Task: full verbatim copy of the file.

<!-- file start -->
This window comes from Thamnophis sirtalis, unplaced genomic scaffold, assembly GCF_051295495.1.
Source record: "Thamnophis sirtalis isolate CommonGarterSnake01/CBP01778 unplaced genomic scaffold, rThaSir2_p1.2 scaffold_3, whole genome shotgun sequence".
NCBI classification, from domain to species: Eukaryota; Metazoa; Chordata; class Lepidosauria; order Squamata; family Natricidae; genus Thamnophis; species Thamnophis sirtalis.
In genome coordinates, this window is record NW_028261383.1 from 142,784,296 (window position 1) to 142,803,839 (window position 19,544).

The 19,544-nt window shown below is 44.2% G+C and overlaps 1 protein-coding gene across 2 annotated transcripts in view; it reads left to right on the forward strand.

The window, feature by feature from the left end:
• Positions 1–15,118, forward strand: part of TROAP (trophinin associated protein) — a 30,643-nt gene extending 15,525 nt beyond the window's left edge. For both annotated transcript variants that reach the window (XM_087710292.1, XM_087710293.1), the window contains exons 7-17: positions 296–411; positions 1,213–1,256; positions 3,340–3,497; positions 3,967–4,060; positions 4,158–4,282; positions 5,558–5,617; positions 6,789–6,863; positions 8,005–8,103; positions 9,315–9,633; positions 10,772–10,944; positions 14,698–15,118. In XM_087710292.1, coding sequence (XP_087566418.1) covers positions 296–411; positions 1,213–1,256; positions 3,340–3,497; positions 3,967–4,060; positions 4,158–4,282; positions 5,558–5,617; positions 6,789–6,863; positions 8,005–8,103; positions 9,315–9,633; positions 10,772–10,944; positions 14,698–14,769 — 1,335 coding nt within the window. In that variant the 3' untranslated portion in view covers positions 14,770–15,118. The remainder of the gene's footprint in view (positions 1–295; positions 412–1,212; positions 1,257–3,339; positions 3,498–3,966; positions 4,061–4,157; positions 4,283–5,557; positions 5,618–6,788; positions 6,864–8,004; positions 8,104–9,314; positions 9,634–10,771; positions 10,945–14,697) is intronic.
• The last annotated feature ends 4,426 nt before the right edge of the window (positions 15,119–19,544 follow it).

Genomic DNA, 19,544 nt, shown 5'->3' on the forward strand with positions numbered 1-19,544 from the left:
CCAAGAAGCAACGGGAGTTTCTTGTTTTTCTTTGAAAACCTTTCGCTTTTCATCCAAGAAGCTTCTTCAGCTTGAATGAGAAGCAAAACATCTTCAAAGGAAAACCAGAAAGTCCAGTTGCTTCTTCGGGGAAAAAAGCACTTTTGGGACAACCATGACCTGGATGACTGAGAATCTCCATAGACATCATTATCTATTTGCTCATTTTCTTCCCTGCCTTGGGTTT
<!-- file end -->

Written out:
This window comes from Thamnophis sirtalis, unplaced genomic scaffold, assembly GCF_051295495.1.
Source record: "Thamnophis sirtalis isolate CommonGarterSnake01/CBP01778 unplaced genomic scaffold, rThaSir2_p1.2 scaffold_3, whole genome shotgun sequence".
NCBI classification, from domain to species: Eukaryota; Metazoa; Chordata; class Lepidosauria; order Squamata; family Natricidae; genus Thamnophis; species Thamnophis sirtalis.
In genome coordinates, this window is record NW_028261383.1 from 142,784,296 (window position 1) to 142,803,839 (window position 19,544).

The 19,544-nt window shown below is 44.2% G+C and overlaps 1 protein-coding gene across 2 annotated transcripts in view; it reads left to right on the forward strand.

The window, feature by feature from the left end:
• Positions 1–15,118, forward strand: part of TROAP (trophinin associated protein) — a 30,643-nt gene extending 15,525 nt beyond the window's left edge. For both annotated transcript variants that reach the window (XM_087710292.1, XM_087710293.1), the window contains exons 7-17: positions 296–411; positions 1,213–1,256; positions 3,340–3,497; positions 3,967–4,060; positions 4,158–4,282; positions 5,558–5,617; positions 6,789–6,863; positions 8,005–8,103; positions 9,315–9,633; positions 10,772–10,944; positions 14,698–15,118. In XM_087710292.1, coding sequence (XP_087566418.1) covers positions 296–411; positions 1,213–1,256; positions 3,340–3,497; positions 3,967–4,060; positions 4,158–4,282; positions 5,558–5,617; positions 6,789–6,863; positions 8,005–8,103; positions 9,315–9,633; positions 10,772–10,944; positions 14,698–14,769 — 1,335 coding nt within the window. In that variant the 3' untranslated portion in view covers positions 14,770–15,118. The remainder of the gene's footprint in view (positions 1–295; positions 412–1,212; positions 1,257–3,339; positions 3,498–3,966; positions 4,061–4,157; positions 4,283–5,557; positions 5,618–6,788; positions 6,864–8,004; positions 8,104–9,314; positions 9,634–10,771; positions 10,945–14,697) is intronic.
• The last annotated feature ends 4,426 nt before the right edge of the window (positions 15,119–19,544 follow it).

Genomic DNA, 19,544 nt, shown 5'->3' on the forward strand with positions numbered 1-19,544 from the left:
CCAAGAAGCAACGGGAGTTTCTTGTTTTTCTTTGAAAACCTTTCGCTTTTCATCCAAGAAGCTTCTTCAGCTTGAATGAGAAGCAAAACATCTTCAAAGGAAAACCAGAAAGTCCAGTTGCTTCTTCGGGGAAAAAAGCACTTTTGGGACAACCATGACCTGGATGACTGAGAATCTCCATAGACATCATTATCTATTTGCTCATTTTCTTCCCTGCCTTGGGTTT